The International Monetary Fund says Argentina is not ready for an emergency loan, and that problems remain. Fund officials responded Thursday to Argentina's request for a bailout.
Leaders in Argentina were not surprised by the news from Washington, where IMF spokesman Thomas Dawson said there were widespread problems that need to be resolved before agreement can be reached on new loans.
He said the country has made some progress looking for a way out of its economic crisis, but the problems remain too widespread. He said talks will continue.
Argentina is struggling to climb out of the hole it fell into last year, when it defaulted on $141 billion in foreign debt. Since then, inflation and unemployment have skyrocketed, the peso has lost more than 70 percent of its value, and Argentina's economy and banking system have been on the verge of collapsing.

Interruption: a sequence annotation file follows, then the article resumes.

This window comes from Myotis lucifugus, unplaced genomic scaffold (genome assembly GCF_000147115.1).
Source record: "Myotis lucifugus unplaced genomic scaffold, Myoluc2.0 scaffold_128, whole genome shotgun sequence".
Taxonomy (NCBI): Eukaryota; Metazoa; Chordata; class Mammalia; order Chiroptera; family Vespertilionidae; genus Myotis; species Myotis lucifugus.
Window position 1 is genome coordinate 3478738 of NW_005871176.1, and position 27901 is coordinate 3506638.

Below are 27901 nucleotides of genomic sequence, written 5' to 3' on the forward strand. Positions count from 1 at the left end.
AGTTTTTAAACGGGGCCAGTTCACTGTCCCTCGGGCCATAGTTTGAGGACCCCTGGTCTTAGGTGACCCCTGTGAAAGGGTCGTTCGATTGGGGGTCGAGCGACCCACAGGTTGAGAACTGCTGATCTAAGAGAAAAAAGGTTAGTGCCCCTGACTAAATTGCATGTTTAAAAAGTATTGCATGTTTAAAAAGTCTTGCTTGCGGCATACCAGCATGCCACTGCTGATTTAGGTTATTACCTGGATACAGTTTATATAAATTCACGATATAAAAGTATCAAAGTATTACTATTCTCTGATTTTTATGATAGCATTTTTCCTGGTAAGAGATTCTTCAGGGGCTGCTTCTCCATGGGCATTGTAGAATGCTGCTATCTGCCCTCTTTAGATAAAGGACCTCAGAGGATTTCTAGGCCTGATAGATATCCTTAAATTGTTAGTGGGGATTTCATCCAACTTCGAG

Nearly two weeks ago, Argentina's leaders sent a request to the IMF for an emergency loan.
President Eduardo Duhalde blamed the delay on other politicians, who insist Argentina can get by without international help.
Economy Minister Roberto Lavagna blamed a court decision abolishing pay cuts for state employees, which the government says would have saved more than $2 billion a year.
The IMF has insisted that Argentina must cut spending and come up with a viable recovery plan, before it is eligible for a loan.
President Duhalde has said, without a loan, it could be impossible for Argentina to survive the worst economic crisis in its history.